14. Since 2017, Italy and the EU provide assistance to the Libyan Coast Guard (LCG) to increase its capacity to carry out search and rescue operations and prevent irregular departures on the Central Mediterranean route. As a result of increased LCG operations, the number of people successfully crossing from Libya to Europe, particularly to Italy, has reduced significantly since 2017. However, in May 2020 UNHCR observed a renewed increase in departures from Libya as a result of increased fighting and deteriorating living conditions and loss of livelihoods due to COVID-19. Out of the total number of people who do attempt the crossing, the proportion of persons intercepted or rescued at sea by the LCG has increased. The increase in interception and rescue operations conducted by the LCG resulted in greater numbers of persons disembarked in Libya. The LCG have reportedly been involved in human rights violations against asylum-seekers, refugees and migrants, including the use of firearms. The LCG have also been accused of colluding with smuggling networks. Against this background, in April 2020 a European Parliament majority demanded that cooperation with the LCG be stopped.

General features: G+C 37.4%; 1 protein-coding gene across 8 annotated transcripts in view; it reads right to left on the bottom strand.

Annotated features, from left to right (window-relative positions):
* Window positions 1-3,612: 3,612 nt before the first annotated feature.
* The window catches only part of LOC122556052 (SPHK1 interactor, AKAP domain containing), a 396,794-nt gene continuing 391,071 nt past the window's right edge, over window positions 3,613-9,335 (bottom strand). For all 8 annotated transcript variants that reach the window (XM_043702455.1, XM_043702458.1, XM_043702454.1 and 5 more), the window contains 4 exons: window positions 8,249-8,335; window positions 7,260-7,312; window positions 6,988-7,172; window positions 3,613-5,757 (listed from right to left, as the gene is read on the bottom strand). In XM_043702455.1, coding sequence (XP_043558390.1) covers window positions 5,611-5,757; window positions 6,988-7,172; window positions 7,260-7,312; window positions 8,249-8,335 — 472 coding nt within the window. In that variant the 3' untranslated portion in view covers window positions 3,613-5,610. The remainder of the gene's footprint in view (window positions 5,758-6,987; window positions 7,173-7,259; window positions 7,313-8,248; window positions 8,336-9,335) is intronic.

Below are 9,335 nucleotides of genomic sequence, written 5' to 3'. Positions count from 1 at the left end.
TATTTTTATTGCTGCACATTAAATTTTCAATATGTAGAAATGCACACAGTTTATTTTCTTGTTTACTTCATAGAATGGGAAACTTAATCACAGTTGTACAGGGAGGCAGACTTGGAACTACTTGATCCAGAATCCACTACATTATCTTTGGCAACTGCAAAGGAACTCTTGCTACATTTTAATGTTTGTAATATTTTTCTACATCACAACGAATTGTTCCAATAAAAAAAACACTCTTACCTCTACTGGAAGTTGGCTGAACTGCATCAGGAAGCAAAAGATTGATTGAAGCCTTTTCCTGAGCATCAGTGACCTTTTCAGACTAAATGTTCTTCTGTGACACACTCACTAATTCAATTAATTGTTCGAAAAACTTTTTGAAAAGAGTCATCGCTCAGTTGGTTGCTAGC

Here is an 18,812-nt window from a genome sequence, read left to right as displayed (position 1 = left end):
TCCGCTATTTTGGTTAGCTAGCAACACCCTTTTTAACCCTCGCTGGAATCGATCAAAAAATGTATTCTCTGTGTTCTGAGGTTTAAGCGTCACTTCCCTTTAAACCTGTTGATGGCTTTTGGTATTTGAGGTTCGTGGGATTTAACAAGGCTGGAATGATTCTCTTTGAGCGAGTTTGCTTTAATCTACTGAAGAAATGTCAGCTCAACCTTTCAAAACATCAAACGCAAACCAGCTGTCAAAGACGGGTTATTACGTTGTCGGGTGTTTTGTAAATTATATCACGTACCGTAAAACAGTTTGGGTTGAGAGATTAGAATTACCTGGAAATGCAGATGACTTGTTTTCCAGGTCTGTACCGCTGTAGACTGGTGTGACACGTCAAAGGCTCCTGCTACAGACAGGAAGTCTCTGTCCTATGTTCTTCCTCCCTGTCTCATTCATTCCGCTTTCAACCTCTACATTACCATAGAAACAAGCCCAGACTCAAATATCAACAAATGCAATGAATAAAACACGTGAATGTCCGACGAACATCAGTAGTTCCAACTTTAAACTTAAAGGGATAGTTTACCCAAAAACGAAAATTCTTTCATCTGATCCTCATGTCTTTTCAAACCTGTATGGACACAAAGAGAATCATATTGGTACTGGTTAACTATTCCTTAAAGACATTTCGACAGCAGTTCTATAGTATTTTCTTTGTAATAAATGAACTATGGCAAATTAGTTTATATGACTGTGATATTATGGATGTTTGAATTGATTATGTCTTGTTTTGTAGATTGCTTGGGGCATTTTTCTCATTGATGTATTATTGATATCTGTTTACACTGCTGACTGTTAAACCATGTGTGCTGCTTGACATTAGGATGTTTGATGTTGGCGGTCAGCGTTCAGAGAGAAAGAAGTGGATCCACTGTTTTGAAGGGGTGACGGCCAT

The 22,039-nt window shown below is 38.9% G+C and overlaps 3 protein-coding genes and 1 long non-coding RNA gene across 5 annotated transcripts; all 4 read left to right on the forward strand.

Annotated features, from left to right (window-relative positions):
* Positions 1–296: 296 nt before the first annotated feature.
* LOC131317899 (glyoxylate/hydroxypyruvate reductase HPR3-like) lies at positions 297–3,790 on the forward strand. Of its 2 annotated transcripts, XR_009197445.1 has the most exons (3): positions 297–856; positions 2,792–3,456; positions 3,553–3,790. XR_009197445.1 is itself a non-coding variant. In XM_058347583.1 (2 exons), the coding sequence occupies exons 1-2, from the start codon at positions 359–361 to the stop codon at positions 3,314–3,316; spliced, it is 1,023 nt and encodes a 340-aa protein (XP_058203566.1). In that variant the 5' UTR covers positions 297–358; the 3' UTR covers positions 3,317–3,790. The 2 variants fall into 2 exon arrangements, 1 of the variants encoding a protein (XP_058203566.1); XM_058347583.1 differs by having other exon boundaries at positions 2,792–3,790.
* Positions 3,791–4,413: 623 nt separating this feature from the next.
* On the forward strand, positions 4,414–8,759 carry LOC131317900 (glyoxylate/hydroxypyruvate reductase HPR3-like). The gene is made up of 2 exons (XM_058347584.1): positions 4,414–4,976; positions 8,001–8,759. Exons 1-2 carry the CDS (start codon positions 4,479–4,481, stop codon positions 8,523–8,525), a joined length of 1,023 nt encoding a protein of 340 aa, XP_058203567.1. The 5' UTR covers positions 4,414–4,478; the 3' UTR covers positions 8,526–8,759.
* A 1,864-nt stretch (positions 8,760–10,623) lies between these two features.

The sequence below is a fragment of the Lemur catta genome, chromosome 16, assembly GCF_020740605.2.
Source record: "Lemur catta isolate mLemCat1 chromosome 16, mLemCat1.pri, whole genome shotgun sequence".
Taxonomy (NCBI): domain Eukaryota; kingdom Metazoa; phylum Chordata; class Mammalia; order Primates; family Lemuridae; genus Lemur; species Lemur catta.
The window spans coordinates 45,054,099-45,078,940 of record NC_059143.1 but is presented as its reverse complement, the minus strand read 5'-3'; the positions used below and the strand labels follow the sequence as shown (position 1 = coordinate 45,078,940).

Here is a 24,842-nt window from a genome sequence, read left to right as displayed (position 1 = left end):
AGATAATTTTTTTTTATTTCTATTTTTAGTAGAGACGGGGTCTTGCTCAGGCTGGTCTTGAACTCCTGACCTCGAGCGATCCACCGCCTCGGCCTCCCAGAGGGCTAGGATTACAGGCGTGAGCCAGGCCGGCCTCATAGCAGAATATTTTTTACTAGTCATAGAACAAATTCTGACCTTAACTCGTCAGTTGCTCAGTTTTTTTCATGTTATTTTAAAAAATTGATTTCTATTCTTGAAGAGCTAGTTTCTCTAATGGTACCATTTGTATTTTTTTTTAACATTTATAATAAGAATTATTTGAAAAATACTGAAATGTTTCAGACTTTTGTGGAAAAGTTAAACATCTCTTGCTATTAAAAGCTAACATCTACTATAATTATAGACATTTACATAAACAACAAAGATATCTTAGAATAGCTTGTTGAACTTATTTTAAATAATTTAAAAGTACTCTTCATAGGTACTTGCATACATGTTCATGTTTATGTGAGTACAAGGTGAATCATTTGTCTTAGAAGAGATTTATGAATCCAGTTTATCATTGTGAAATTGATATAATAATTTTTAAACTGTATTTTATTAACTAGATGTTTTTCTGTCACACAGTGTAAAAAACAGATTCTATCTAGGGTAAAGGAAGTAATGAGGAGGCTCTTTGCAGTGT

15. In parallel, the activities of non-governmental organization (NGO) rescue boats have been increasingly restricted, including by criminal proceedings and the seizure of vessels, leading some to suspend rescue operations. Additionally, some states began closing ports during the COVID-19 crisis, declaring them unsafe, and thereby preventing NGO search and rescue boats from docking. These developments, among others, have led to a estimated higher percentage of people dying at sea than ever before.

16. In June 2018, Libya formally declared a Search-and-Rescue Region (SRR), indicating that it assumed primary responsibility for search and rescue coordination in an area extending to around 100 miles from some of the primary embarkation sites. Libya established a Joint Rescue Coordination Centre (JRCC), reportedly supported by Italy. In a number of instances, NGOs reported difficulties to contact the JRCC. [***]

29. The situation in which a state exercises jurisdiction over people as a result of interception or rescue at sea requires respect for the principle of non-refoulement. UNHCR urges states to refrain from returning to Libya any foreign nationals intercepted or rescued at sea and to ensure that those in need of international protection are able to access fair and effective asylum procedures upon disembarkation.